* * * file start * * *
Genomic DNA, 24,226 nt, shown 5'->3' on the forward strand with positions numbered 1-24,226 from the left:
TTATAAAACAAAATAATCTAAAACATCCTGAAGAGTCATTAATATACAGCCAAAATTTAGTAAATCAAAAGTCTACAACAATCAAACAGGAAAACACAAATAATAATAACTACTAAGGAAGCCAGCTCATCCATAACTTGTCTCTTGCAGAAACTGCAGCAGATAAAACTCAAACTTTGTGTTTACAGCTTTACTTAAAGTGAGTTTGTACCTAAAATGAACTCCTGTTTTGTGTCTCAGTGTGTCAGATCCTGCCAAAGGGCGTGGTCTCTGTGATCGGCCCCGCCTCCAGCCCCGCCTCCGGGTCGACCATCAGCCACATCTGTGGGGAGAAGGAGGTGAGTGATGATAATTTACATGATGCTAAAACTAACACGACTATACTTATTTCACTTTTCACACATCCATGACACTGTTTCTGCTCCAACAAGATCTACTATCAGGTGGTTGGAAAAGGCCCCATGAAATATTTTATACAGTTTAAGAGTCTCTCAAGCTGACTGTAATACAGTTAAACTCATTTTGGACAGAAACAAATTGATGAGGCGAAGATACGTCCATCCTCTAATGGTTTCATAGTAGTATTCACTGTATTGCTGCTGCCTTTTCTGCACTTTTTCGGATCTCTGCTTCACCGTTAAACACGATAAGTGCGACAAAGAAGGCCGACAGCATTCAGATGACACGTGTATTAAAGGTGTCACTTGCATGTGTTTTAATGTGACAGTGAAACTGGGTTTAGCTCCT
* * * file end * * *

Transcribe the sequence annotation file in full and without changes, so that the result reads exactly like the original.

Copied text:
Genomic DNA, 24,226 nt, shown 5'->3' on the forward strand with positions numbered 1-24,226 from the left:
TTATAAAACAAAATAATCTAAAACATCCTGAAGAGTCATTAATATACAGCCAAAATTTAGTAAATCAAAAGTCTACAACAATCAAACAGGAAAACACAAATAATAATAACTACTAAGGAAGCCAGCTCATCCATAACTTGTCTCTTGCAGAAACTGCAGCAGATAAAACTCAAACTTTGTGTTTACAGCTTTACTTAAAGTGAGTTTGTACCTAAAATGAACTCCTGTTTTGTGTCTCAGTGTGTCAGATCCTGCCAAAGGGCGTGGTCTCTGTGATCGGCCCCGCCTCCAGCCCCGCCTCCGGGTCGACCATCAGCCACATCTGTGGGGAGAAGGAGGTGAGTGATGATAATTTACATGATGCTAAAACTAACACGACTATACTTATTTCACTTTTCACACATCCATGACACTGTTTCTGCTCCAACAAGATCTACTATCAGGTGGTTGGAAAAGGCCCCATGAAATATTTTATACAGTTTAAGAGTCTCTCAAGCTGACTGTAATACAGTTAAACTCATTTTGGACAGAAACAAATTGATGAGGCGAAGATACGTCCATCCTCTAATGGTTTCATAGTAGTATTCACTGTATTGCTGCTGCCTTTTCTGCACTTTTTCGGATCTCTGCTTCACCGTTAAACACGATAAGTGCGACAAAGAAGGCCGACAGCATTCAGATGACACGTGTATTAAAGGTGTCACTTGCATGTGTTTTAATGTGACAGTGAAACTGGGTTTAGCTCCT